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Discovering Long Island

To the east of New York City, the wine producers of Suffolk County are helping to reshape the island’s long history, with the fresh sea air, boutique lodgings and hyper-local cuisine of this much-loved coastal stretch now proving a big draw for the serious wine traveller.

Battling traffic on the Long Island Expressway (LIE) towards wine country, about 120km east of Manhattan, you’ll find references to the layered history and various peoples who have inhabited the land in passing village and landmark names – Native Americans, Dutch and English settlers all left their imprint on New York’s Long Island. Visual cues also give away proximity to wine country. You’ll know you’re close to the promised land when the multi-lane highway falls away, suburbia thins out into flat, open farmland, and green signs marked with arrows and a cluster of white grapes pop up pointing ‘that-a-way’.

Wine production begins where the island splits, or forks into two peninsulas, at the town of Riverhead on Peconic Bay. The warmer, temperate climate (in comparison with New York state’s other wine regions) creates richer, more full-bodied reds from mostly Bordeaux varieties. The vibe differs, too. Here, weathered cedar-shingled homes frame moody grey water views, while clam shacks and ephemeral summer farm stands, bountiful with stone fruits and berry pies, dot country lanes.

Long Island has three American Viticultural Areas (AVAs): North Fork of Long Island, The Hamptons, and a broader Long Island AVA, with 57 wine producers across all three. The North Fork AVA, established in 1986, remains the most relevant for wine tourists. It spans approximately 400km2 across the northern peninsula and includes the Robins and Shelter Islands.

The South Fork, defined by its enviable trim of sandy beaches along the Atlantic ocean, developed into a glitzy real estate enclave called The Hamptons. Due to land prices and labour costs, only a few wineries operate there. The North Fork, hemmed in by the Long Island Sound to the north and Peconic Bay to the south, evolved into a sleepier agricultural hub.

Wine tourism has always factored into the region’s development. Most wineries, being small or medium-sized, sell locally or regionally. Many move special cuvées, experimental projects and small-production varietal bottlings through direct-to-consumer programmes, from walk-ins to wine clubs. As Swiss wine stays in Switzerland, so Long Island’s wines tend to stay put, too.

How to get there

There are frequent domestic and international flights to NYC’s three airports. Rent a car for the 160km drive to Greenport. Long Island Railroad (LIRR) trains depart New York Penn Station for Riverhead and Greenport, but you need a car to visit wineries.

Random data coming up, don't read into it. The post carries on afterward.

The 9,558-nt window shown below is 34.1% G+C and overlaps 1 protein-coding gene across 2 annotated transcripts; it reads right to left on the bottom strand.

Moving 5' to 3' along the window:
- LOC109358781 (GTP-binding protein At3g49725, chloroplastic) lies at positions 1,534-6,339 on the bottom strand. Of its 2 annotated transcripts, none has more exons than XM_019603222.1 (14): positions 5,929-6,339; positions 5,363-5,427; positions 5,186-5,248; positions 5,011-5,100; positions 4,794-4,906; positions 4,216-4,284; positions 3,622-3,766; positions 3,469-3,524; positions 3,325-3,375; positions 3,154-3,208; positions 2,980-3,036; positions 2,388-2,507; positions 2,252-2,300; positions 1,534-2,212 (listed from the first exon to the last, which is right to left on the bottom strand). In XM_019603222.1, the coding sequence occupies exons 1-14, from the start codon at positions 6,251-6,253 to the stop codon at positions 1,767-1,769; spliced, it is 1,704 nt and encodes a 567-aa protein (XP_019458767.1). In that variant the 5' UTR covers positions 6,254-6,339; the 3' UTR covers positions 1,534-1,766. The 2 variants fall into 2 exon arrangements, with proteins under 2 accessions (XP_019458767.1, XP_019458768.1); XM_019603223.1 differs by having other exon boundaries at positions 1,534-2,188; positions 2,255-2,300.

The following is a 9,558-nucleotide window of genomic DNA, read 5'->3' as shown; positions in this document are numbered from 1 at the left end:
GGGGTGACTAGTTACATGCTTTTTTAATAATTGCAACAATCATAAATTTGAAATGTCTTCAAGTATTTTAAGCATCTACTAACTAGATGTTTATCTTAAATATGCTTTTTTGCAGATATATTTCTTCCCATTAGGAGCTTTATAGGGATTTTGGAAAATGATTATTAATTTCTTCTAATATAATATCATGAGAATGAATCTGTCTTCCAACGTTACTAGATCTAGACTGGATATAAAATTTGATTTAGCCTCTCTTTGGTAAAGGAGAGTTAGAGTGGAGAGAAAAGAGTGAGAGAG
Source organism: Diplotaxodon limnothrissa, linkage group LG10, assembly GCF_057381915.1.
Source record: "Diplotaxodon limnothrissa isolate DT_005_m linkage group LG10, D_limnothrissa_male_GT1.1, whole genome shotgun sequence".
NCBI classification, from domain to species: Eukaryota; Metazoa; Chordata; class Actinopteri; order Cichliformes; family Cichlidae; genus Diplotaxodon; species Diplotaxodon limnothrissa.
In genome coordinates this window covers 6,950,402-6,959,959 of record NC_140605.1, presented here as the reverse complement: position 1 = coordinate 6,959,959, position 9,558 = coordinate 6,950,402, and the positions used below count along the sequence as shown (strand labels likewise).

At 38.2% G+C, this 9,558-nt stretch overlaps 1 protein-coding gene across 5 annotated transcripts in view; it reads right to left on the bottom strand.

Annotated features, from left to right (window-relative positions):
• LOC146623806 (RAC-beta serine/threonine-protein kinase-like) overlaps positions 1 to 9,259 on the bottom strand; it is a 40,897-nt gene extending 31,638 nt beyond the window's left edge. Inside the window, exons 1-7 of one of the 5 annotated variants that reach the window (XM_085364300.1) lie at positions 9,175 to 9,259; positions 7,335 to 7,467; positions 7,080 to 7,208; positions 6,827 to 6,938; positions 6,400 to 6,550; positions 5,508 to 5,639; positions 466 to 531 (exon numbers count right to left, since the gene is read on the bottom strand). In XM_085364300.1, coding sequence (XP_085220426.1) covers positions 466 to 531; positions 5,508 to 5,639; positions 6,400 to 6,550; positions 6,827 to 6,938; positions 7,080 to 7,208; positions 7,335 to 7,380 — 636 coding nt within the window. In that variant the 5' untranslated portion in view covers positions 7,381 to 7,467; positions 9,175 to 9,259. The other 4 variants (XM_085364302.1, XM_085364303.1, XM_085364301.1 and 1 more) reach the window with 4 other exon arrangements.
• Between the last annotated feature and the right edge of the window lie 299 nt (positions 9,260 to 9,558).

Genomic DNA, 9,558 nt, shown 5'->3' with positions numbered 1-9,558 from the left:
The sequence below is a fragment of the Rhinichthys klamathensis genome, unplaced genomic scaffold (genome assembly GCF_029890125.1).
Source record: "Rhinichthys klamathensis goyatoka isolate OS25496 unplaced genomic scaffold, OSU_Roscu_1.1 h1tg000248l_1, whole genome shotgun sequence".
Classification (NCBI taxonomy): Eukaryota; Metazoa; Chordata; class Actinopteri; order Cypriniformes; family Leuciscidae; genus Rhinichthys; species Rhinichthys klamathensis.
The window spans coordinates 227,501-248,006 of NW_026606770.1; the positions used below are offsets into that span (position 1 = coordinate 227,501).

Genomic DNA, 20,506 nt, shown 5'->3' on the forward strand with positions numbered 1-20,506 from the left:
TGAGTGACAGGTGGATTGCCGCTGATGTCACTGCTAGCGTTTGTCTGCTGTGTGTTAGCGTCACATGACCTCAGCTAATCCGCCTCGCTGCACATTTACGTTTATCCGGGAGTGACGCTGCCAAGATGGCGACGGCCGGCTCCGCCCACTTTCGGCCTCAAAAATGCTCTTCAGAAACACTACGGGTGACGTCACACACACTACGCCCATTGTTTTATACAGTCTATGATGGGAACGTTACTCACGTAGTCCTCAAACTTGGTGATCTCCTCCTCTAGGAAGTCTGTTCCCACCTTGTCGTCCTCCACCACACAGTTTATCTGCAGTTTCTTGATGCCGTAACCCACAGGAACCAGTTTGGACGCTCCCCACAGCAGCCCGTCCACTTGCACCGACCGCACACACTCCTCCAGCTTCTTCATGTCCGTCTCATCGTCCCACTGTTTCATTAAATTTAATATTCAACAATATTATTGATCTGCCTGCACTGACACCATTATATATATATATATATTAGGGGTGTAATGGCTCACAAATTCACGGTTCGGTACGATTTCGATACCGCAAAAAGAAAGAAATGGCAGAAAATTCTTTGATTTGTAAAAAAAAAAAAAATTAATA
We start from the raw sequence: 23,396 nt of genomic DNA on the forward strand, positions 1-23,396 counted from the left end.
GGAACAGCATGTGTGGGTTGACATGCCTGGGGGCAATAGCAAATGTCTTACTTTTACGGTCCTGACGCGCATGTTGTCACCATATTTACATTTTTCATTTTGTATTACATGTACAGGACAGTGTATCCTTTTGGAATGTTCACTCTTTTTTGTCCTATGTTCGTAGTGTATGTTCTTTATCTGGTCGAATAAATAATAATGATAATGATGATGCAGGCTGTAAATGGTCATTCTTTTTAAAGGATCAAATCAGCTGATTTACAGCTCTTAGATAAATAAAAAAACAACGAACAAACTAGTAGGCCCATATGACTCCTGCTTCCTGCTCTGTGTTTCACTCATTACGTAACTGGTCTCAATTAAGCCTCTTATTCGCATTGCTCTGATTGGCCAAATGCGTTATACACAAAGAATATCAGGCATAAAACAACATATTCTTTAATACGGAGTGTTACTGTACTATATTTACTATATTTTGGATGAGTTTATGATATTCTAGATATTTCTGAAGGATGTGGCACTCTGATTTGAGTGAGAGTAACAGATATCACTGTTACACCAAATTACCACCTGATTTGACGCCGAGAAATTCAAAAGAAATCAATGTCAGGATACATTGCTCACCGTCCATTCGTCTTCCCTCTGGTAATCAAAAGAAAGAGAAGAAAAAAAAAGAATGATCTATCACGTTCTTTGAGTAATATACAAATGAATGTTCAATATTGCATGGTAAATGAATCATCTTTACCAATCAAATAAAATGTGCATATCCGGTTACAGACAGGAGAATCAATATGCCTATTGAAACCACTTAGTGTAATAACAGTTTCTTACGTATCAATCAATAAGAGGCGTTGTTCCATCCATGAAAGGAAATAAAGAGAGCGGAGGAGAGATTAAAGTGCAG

Credit: Maggie Nelson

Maritime profile

In 1973, Louisa and Alex Hargrave planted Long Island’s first vines. Vineyards started sprouting in earnest in the 1980s and ’90s, replacing farms with rows of French grapevines. Well-drained sandy loam soils suit the flat terrain. The moderate climate invites a range of varieties. As a New World region, flexibility is the rule rather than the exception. However, producers must adhere to one regulation: 85% of the fruit bottled and labelled with an AVA must be grown within the borders of said AVA.

Surrounded by water, the vineyards here are both blessed and vexed by a mercurial maritime climate. A fickle spring, followed by spikes and drops in the summer heat, heavy rainfall and high humidity, combined with a long growing season, bring mould, mildew and pests. These challenges have become more acute with climate change. Long Island offers an honest accounting of the vintage in every bottle.

On the wine route

Paumanok estate and buildings

Despite the proximity to New York City and the uber-wealthy second homeowners of The Hamptons, Long Island’s wine tourism industry once chased the low-hanging fruit of party buses and high-volume ‘tastings’. The pandemic gave the industry a chance for a hard reset. Many have swapped their decor from a rustic country kitchen to modern farmhouse. Seated tastings in private tents, charming patios and flower-filled gardens have flourished. Many tasting rooms have turned away from buses, opting to serve small, more serious groups instead.

Recent years have seen several properties change hands, many of the region’s founders selling to successful neighbours (such as Palmer Vineyards to Paumanok), as well as moneyed developers and TV personalities. Serious financial investment has flowed into building renovations and vineyard expansion. Luxury touches nearly every wine region in America, so a strain of affluence has seeped into the North Fork.

To get a taste of innovation in a traditional country setting, head to Paumanok in Aquebogue, a 10-minute drive east from Riverhead. Paumanok pays homage to the Algonquian word for Long Island, which translates roughly to ‘the island that pays tribute’. Local pioneers Ursula and Charles Massoud planted vines in 1983. As the second generation, Kareem Massoud has earned accolades as a forward-thinking winemaker, praised for showcasing the potential of Chenin Blanc on Long Island. In 2018, the family acquired Palmer Vineyards, where Massoud makes the wine, including one of the region’s best Albariños.